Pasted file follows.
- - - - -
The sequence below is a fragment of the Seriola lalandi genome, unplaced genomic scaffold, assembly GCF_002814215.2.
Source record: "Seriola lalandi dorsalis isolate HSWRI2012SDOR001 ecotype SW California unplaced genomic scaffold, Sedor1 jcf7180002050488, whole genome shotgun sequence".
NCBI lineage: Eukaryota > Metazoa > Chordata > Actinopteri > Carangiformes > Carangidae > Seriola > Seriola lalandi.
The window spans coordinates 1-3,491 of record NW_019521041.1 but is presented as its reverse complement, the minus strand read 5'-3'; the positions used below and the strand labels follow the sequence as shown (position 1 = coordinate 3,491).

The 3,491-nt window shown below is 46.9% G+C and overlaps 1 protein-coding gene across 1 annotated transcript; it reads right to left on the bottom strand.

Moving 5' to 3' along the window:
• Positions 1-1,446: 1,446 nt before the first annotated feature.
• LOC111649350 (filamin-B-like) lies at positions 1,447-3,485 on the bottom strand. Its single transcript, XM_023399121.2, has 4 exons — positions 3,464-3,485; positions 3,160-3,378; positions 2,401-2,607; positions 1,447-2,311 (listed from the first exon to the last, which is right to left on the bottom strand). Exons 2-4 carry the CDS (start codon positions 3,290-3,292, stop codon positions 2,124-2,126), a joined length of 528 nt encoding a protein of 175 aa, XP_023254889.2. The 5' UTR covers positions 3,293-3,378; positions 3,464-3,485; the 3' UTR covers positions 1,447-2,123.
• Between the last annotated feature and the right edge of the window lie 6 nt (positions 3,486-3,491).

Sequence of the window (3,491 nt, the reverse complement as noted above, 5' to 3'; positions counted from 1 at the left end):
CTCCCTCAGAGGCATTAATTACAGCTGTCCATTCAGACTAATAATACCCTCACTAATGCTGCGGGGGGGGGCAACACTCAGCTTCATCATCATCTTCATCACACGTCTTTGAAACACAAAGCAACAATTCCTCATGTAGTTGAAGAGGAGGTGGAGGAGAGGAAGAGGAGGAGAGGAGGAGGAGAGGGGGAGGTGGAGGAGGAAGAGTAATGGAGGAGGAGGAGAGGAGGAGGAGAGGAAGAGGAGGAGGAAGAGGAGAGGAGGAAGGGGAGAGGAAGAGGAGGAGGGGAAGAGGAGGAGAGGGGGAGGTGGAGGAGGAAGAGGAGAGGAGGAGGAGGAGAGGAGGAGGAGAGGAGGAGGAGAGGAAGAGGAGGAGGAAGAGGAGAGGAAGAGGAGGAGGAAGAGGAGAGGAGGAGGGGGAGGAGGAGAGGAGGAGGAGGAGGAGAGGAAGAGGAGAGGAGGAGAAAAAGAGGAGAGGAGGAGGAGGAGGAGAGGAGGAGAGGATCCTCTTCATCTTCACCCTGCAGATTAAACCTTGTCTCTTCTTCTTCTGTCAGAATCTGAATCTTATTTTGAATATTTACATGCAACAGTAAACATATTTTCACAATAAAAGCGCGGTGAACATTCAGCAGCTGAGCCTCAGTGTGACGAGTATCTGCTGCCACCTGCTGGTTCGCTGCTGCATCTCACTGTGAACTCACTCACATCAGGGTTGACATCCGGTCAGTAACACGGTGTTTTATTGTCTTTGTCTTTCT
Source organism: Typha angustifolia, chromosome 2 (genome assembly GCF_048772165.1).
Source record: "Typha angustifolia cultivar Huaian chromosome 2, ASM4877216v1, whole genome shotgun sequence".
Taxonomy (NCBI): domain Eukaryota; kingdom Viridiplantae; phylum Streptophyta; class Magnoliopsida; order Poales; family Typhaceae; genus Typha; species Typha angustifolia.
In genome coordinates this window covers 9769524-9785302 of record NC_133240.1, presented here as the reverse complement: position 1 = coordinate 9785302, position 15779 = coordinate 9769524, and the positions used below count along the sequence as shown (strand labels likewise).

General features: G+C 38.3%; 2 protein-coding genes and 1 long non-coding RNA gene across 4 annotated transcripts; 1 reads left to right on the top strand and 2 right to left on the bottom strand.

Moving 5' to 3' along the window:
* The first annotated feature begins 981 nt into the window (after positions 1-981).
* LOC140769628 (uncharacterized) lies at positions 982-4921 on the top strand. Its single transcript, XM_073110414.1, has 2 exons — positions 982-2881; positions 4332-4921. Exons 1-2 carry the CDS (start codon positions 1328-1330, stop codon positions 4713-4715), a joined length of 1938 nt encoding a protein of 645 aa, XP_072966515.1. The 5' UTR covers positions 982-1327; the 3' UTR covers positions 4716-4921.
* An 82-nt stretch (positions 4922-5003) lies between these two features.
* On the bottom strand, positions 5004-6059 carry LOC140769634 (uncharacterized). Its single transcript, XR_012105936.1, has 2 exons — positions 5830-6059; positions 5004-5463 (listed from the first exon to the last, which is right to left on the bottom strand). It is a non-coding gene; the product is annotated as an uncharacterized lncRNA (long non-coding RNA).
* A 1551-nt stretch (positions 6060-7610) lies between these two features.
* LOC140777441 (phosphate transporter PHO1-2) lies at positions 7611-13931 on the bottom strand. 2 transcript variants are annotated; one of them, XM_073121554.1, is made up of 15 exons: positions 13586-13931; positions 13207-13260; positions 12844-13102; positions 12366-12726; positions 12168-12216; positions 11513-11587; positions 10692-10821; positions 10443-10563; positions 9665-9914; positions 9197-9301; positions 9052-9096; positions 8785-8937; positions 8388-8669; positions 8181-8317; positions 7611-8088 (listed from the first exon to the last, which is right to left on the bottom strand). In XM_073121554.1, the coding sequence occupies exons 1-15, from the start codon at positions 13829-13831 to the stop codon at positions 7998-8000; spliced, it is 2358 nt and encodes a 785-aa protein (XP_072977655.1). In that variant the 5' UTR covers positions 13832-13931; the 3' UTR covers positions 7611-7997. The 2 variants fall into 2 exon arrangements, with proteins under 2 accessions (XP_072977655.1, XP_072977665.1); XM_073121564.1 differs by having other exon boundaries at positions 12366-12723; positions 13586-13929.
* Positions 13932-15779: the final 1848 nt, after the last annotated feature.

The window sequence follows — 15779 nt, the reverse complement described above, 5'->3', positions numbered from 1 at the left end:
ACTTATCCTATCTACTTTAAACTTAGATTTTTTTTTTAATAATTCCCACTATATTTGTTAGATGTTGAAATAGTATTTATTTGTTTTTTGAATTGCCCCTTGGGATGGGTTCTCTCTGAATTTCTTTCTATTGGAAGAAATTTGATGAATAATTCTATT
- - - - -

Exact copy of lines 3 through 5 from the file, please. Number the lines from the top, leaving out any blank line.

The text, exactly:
NCBI lineage: Eukaryota > Metazoa > Chordata > Actinopteri > Carangiformes > Carangidae > Seriola > Seriola lalandi.
The window spans coordinates 1-3,491 of record NW_019521041.1 but is presented as its reverse complement, the minus strand read 5'-3'; the positions used below and the strand labels follow the sequence as shown (position 1 = coordinate 3,491).

The 3,491-nt window shown below is 46.9% G+C and overlaps 1 protein-coding gene across 1 annotated transcript; it reads right to left on the bottom strand.